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They Made Me A Fugitive [DVD]

Trevor Howard , Sally Gray , Alberto Cavalcanti    Parental Guidance   DVD
4.4 out of 5 stars  See all reviews (9 customer reviews)
Price: £9.70 & FREE Delivery in the UK on orders over £10. Details
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Product details

  • Actors: Trevor Howard, Sally Gray, Griffith Jones, René Ray, Mary Merrall
  • Directors: Alberto Cavalcanti
  • Writers: Jackson Budd, Noel Langley
  • Format: Dolby, PAL
  • Region: All Regions
  • Aspect Ratio: 4:3 - 1.33:1
  • Number of discs: 1
  • Classification: PG
  • Studio: Odeon Entertainment
  • DVD Release Date: 26 May 2008
  • Run Time: 99 minutes
  • Average Customer Review: 4.4 out of 5 stars  See all reviews (9 customer reviews)
  • ASIN: B0015A12TC
  • Amazon Bestsellers Rank: 27,250 in DVD & Blu-ray (See Top 100 in DVD & Blu-ray)


Product Description

A superb gritty film noir in which a bored and cynical ex-RAF flyer Clem Morgan (Trevor Howard) joins a criminal gang led by Narcy (Griffith Jones). On his first job, the getaway car crashes after killing a policeman and Morgan is knocked unconscious and framed as the driver. He is sent to jail but escapes and heads to London seeking revenge on the gang. In the midst of a massive police hunt he is sheltered by Sally (Sally Gray) who is an associate of Narcy. As the police close in, Morgan must prove his innocence as he confronts the gang in an abandoned warehouse.


Alberto Cavalcanti's THEY MADE ME A FUGITIVE is, to my tastes, the great British Gangster movie and a contender for great Film-Noir as well. At the time of release it was probably overshadowed by BRIGHTON ROCK and THE THIRD MAN, both similar in look and attitude, but what sets FUGITIVE apart is its uncompromisingly bleak realism and pessimistic amorality. Trevor Howard plays the part of a former R.A.F. pilot who is struggling to survive in the austere post-war era of rationing and comparative boredom of peacetime life.He offers his services to a Black Market racketeer, Narcy, a foppish but lethal character who deals in contraband under cover of his legitimate funeral business. Narcy and his gang are characters who just didn't appear in British films until GET CARTER came along.They are portrayed as the typical film 'cockney sparrows' of the time but with a difference-they carry flick-knives,knuckle-dusters and even guns.They listen in to the police on a huge radio set. At one point they are seen to knock out a British bobby.-you'd have to be born and raised in Britain in the forties or fifties to realise how what a shock that would have caused at the time of the film's release. --www.imdb.com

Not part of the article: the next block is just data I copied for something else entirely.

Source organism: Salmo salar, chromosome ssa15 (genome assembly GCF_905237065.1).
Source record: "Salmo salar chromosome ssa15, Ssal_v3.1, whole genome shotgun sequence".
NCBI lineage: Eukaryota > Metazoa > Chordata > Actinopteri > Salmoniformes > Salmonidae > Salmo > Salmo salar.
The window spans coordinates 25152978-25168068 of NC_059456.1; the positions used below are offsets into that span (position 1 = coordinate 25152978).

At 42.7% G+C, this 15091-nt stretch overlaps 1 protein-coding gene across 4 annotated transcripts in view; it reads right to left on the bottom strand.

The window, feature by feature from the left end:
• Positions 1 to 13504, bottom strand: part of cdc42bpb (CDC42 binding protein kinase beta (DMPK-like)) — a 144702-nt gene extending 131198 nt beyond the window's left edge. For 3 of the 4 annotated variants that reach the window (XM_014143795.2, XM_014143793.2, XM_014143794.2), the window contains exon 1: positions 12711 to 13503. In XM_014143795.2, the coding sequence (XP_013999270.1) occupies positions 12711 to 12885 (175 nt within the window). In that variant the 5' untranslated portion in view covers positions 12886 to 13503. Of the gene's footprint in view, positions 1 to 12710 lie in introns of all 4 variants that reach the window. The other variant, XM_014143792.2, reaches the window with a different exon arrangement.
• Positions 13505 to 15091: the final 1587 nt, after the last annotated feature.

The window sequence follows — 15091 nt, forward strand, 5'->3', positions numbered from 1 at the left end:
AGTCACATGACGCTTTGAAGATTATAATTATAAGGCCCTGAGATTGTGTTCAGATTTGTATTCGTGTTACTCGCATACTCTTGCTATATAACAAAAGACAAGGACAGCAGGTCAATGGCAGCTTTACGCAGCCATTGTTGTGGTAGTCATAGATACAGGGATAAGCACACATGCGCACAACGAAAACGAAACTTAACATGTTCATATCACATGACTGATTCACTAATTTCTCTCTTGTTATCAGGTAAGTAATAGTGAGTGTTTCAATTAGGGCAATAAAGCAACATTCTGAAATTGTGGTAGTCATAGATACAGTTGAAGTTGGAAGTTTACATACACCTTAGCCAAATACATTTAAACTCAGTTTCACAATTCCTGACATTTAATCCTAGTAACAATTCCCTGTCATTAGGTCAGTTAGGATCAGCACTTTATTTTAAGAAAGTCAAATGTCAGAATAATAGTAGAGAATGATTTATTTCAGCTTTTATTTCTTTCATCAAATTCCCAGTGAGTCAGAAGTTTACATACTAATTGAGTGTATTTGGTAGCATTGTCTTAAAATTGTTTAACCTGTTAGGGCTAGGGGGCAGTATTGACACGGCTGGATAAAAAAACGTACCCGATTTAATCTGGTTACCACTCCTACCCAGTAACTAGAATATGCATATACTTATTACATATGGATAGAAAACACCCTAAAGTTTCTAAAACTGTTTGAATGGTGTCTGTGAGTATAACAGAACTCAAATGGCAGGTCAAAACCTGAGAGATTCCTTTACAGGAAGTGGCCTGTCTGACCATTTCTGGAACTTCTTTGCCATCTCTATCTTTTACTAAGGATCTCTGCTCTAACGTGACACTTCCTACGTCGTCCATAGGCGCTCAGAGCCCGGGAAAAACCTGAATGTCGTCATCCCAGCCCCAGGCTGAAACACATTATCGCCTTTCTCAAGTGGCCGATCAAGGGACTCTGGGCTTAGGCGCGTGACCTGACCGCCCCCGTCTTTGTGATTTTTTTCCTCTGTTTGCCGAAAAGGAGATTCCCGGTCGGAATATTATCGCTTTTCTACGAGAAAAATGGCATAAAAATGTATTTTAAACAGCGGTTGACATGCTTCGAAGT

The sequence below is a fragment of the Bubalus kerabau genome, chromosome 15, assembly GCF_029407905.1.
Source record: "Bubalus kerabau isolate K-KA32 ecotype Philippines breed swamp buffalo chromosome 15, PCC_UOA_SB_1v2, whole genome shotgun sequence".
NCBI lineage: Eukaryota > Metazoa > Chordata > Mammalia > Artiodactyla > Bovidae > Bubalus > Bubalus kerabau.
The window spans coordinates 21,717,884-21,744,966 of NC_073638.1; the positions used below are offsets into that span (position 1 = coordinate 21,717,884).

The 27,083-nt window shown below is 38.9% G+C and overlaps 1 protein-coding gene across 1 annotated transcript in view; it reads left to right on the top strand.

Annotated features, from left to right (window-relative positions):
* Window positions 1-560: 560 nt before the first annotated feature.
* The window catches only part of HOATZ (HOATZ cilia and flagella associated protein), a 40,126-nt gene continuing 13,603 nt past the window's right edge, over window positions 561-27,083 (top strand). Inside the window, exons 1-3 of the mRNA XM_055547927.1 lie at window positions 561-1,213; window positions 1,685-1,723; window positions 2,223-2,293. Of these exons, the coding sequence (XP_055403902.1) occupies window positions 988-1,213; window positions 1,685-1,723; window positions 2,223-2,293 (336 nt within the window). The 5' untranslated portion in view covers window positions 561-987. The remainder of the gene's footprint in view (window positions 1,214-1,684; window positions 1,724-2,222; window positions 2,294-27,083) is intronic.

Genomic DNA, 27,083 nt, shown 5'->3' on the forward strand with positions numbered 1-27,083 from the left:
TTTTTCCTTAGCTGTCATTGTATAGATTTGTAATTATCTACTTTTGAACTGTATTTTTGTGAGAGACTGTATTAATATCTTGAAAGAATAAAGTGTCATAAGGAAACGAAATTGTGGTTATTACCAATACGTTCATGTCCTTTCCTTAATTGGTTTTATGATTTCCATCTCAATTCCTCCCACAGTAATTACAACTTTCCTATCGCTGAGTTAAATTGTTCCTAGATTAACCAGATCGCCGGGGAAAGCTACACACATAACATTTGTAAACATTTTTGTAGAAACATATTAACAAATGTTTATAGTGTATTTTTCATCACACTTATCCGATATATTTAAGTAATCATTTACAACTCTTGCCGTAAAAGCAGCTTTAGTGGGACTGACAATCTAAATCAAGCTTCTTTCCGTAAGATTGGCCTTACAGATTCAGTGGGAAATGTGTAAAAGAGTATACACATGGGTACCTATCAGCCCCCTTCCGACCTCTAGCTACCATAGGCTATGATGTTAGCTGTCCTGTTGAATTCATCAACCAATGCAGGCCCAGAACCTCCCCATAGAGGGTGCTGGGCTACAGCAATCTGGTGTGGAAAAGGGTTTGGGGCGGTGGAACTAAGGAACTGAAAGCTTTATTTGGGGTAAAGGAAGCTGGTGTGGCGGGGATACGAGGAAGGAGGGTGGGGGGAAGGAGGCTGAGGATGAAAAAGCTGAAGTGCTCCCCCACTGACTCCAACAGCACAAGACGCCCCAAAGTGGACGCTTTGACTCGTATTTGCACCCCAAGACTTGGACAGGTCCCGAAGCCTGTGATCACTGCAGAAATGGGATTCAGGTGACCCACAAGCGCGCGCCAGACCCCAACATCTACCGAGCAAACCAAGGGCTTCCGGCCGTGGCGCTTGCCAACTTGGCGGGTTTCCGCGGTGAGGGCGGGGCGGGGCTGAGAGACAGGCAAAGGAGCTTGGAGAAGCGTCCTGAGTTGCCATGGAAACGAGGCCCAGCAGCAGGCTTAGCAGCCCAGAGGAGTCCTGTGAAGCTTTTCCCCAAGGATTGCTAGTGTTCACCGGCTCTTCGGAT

I borrowed the Kino Video release of this from my public library today. I'd never heard of it before and, having just watched it, I can say I'm really amazed this is not a famous movie in the United States. I'm not sure if it's very well-known in England or not. Like another landmark British movie, BLOW-UP, THEY MADE ME A FUGITIVE is directed by a foreigner. There is more attention to sound and camera-work than I've noticed in most British movies from the end of the war until about 1956 or so. Warner Brothers gets a huge credit at the start, and I'm wondering if that studio merely distributed it in the United States or if British audiences also saw "Warner Brothers" in huge letters on the screen. It has a lot in common with the Humphrey Bogart and Lauren Bacall movies of the forties, and the screenwriter, Noel Langley, had worked in Hollywood on several movies, notably THE WIZARD OF OZ. So, it's British, but it has American and continental style. I mention Bogart. I should also mention Richard Widmark. Clem and Narcy easily could have been played by those two actors with no change in approach. There's a rooftop scene later echoed in TO CATCH A THIEF and the words "It's Later Than You Think" keep appearing, and I've seen at least two later movies which make use of that. It's scarier than the American gangster movies of the late forties. Also, the title begs comparison to the 1939 Warner Brothers picture THEY MADE ME A CRIMINAL and an early-thirties one called I AM A FUGITIVE FROM A CHAIN GANG. A typical American gangster movie from the thirties had a World War One vet who sells bootleg liquor during the Great Depression and THEY MADE ME A FUGITIVE makes the protagonist a World War Two vet dealing in rationed items such as cigarettes and liquor. There seems to have been a conscious effort, in the making of this movie, to capture the audience American gangster movies had had in Britain. Perhaps there was an effort to get an American audience, too. See it for good acting, wonderful production and, most importantly, unexpected realism. If it's clichéd, it's put together so well as to seem fresh almost sixty years after it was made. And seeing Peter Bull cheered --www.imdb.com